Why is the first time one travels is the most special travel experience
How That First Trip Rewired my Brain
From a young age, I hopped onto many of those pleasant, four-hour flights going coast to coast. Always back-and-forth, always stateside. Going “abroad” was rarely a dream. Other countries were studied in books. Traveling around the US was comfortable, manageable, and it was all there was.
Flash forward to my twenties. I was two-thousand miles away from the small town I grew up in, halfway through college. Home seemed to be on the other side of the world. I had traded east for west. Those humid nights with twinkling fireflies illuminating the dark turned into snowy peaks touching an unpolluted, starry night sky.
I like to call it the “Twenties Crisis”. Think of it as a midlife crisis, but on the opposite end of life’s spectrum. Instead of looking back at your accomplishments and wondering what the hell you were doing as time swept you away, you look forward and wonder, “What the hell am I going to do with all this time I have?” It happens to everyone, and at twenty my first decision was to get married.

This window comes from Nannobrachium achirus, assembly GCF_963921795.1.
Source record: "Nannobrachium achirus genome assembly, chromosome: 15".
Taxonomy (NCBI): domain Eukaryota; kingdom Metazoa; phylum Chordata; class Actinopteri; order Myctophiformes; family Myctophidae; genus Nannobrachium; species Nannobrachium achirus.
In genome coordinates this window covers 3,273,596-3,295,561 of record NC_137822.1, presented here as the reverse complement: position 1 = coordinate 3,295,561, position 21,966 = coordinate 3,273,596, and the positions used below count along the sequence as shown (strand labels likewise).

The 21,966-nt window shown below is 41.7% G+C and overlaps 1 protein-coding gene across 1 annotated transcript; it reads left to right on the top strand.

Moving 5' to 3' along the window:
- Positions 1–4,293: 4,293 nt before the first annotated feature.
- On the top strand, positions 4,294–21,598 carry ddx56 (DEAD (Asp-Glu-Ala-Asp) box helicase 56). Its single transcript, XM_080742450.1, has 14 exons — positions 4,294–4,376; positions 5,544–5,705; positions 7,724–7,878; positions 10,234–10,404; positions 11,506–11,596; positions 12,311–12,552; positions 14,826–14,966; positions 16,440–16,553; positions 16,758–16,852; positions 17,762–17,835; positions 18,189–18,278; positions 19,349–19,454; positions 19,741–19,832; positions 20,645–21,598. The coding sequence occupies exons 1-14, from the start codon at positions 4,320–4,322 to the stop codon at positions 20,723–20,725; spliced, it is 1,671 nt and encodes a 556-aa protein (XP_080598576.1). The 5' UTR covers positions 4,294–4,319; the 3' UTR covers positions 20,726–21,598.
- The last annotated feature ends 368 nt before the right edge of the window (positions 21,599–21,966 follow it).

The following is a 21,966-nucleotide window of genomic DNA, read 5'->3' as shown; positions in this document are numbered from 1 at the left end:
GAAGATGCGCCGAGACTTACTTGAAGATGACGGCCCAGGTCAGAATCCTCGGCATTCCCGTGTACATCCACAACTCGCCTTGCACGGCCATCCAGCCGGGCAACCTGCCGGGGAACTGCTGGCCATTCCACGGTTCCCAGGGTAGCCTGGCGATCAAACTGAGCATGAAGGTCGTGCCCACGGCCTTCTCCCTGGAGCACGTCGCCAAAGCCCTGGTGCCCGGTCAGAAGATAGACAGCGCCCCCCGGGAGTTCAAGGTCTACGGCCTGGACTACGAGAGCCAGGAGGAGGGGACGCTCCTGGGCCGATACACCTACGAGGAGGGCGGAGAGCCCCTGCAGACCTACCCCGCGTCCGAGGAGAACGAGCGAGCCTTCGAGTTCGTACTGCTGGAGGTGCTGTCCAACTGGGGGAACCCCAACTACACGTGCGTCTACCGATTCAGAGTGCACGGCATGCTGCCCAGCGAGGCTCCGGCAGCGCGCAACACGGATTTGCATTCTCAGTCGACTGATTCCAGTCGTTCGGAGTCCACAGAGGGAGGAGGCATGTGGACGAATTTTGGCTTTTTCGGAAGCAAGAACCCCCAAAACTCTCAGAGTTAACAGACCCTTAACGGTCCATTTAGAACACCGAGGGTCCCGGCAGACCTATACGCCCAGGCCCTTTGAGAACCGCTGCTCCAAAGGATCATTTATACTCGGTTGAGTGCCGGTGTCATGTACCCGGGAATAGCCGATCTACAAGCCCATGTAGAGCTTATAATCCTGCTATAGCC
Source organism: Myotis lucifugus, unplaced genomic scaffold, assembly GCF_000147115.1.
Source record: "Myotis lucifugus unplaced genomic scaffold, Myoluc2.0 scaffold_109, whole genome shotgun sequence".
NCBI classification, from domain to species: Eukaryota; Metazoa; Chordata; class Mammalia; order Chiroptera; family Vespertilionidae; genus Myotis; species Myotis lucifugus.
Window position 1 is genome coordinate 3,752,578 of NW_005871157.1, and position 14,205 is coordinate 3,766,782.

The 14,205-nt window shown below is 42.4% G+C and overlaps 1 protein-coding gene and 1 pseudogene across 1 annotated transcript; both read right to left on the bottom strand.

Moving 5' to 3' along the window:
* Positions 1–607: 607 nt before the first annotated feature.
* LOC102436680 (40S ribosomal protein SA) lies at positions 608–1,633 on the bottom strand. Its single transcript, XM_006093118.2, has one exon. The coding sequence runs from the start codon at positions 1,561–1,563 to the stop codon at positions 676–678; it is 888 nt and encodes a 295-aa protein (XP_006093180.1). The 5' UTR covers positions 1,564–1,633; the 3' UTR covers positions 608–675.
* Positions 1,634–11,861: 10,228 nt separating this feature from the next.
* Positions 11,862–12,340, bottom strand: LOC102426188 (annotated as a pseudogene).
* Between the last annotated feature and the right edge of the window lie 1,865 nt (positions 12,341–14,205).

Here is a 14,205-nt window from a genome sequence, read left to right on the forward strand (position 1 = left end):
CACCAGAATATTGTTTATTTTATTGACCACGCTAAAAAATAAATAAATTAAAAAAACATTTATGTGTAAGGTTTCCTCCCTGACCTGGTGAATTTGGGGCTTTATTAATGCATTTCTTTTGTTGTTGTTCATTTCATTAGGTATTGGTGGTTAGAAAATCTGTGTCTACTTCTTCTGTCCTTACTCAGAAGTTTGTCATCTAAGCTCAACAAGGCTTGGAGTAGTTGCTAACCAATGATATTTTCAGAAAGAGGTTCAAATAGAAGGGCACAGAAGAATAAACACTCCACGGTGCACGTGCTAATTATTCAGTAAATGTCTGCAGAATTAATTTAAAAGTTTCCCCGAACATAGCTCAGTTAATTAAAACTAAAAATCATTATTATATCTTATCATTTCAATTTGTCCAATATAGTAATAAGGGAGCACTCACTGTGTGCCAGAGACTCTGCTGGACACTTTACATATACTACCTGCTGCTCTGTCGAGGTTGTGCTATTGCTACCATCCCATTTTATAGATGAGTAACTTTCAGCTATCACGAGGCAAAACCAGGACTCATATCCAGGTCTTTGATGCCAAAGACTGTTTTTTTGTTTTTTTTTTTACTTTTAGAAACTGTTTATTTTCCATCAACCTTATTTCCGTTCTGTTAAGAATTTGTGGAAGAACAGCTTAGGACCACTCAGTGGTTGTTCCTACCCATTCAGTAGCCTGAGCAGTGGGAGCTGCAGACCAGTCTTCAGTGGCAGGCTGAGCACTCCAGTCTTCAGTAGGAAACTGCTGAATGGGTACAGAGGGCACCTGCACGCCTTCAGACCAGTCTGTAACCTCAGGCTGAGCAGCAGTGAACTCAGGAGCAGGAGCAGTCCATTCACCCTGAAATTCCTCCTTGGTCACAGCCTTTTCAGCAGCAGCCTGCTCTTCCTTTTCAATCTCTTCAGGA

Life was good to me and I married a guy I’d known since I was twelve, dated in high school, and handwrote letters to while he was living in Mexico. So it only made sense to get married to Tyler, but even that decision was a scary one. As if I wasn’t scared enough, a honeymoon abroad was the icing on that blueberry-lemon wedding cake.
With a fresh and empty passport in tow, newly married, and a boat to catch, we set sail. I popped that American bubble I had been in and entered foreign waters with my best friend. Another trade-off was initiated— the brisk, alpine air for a cool, island breeze. Our cruise ship took us island-hopping from the sunny Bahamas, to St. Martin, to St. Thomas.
Though my first experience abroad was full of some classic “touristy” experiences, it didn’t matter. Something shifted. I forgot what routine meant and embraced a changing day-to-day schedule. I thrived when plans went wrong or right. I gagged while swaying to and fro in our ship’s cabin and still wanted to be there.